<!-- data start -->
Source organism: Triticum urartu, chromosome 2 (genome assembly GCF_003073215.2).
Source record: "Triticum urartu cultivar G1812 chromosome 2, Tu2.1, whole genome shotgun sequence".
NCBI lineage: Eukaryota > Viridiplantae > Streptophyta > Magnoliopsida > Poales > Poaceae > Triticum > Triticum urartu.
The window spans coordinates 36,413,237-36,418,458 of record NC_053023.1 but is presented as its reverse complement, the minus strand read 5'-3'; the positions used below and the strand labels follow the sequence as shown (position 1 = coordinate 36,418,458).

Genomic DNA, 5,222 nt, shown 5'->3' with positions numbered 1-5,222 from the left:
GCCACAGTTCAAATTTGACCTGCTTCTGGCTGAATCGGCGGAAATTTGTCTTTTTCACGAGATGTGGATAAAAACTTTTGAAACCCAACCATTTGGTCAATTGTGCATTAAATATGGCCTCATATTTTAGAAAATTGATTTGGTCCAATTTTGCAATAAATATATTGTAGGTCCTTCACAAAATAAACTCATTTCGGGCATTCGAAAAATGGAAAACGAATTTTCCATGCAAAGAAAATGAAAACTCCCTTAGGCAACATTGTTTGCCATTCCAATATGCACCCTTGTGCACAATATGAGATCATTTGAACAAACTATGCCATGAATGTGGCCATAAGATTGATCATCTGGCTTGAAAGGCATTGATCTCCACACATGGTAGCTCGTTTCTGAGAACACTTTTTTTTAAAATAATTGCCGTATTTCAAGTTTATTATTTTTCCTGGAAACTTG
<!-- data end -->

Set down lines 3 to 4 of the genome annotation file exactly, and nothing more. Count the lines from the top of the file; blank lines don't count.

NCBI lineage: Eukaryota > Viridiplantae > Streptophyta > Magnoliopsida > Poales > Poaceae > Triticum > Triticum urartu.
The window spans coordinates 36,413,237-36,418,458 of record NC_053023.1 but is presented as its reverse complement, the minus strand read 5'-3'; the positions used below and the strand labels follow the sequence as shown (position 1 = coordinate 36,418,458).